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Body weight, ‘bad’ cholesterol new risk factors for Covid

Body weight, 'bad' cholesterol new risk factors for Covid

Maintaining a healthy body weight and increasing HDL or ‘good’ cholesterol levels can help reduce the risk of Covid-19 infections, researchers say in a new study.

Previous studies showed that people with type 2 diabetes and a high body mass index are at greater risk of experiencing hospitalizations and other serious complications related to Covid-19.

However, new research from the University of Maryland in the United States has identified certain lifestyle factors such as body weight and cholesterol as new risk factors for Covid-1


“Our findings point to some healthy measures that people can take to potentially reduce their risk of Covid-19 infection,” said Charles Hong, a professor of medicine at the University of School of Medicine.

“Controlling body weight is very important during this period, and measures to increase HDL levels like regular exercise and a diet rich in monounsaturated fats like extra virgin olive oil and avocado can also be helpful,” Hong noted.

The team found that people who were Covid-positive were more likely to be overweight or have type 2 diabetes. They also had a higher risk of getting symptomatic infection in the first place, the researchers claimed.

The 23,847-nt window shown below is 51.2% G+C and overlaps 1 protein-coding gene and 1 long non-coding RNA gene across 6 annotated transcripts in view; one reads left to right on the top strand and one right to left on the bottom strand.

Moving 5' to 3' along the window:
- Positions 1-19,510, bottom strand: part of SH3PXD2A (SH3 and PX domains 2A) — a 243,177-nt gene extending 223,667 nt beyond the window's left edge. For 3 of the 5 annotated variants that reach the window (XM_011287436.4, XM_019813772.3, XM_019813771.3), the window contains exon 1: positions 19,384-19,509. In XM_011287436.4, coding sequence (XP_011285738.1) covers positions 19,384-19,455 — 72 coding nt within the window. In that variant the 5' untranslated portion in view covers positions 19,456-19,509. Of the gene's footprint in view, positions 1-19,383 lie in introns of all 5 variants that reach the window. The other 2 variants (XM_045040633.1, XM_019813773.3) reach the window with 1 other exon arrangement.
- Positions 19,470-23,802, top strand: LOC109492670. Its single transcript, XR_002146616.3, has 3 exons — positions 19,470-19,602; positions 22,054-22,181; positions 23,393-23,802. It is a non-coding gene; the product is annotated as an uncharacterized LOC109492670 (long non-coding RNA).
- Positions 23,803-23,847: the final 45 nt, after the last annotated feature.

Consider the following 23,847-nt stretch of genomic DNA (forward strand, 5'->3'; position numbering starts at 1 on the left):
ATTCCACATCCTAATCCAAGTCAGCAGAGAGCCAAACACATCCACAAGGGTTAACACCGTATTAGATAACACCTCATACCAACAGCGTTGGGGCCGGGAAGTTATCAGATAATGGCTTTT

On the other hand, those who tested negative were more likely to have high levels of “good” HDL cholesterol and have a healthy weight with a normal body mass index (BMI), the study published in the journal PLoS ONE revealed.

“Certain cardiometabolic baseline factors appear to protect a person from Covid-19 infection, while others make a person more vulnerable to infection,” Hong said.

“But this study was not designed to determine what factors actually cause Covid-19 infections. These are statistical associations that point to the importance of a healthy functioning immune system for protection against Covid-19 infection,” Hong added. .

For the study, the team used data from the British Biobank on 5.00,000 British volunteers over the age of 40. Health factors were compared between those who tested positive for Covid-19 and those who tested negative.

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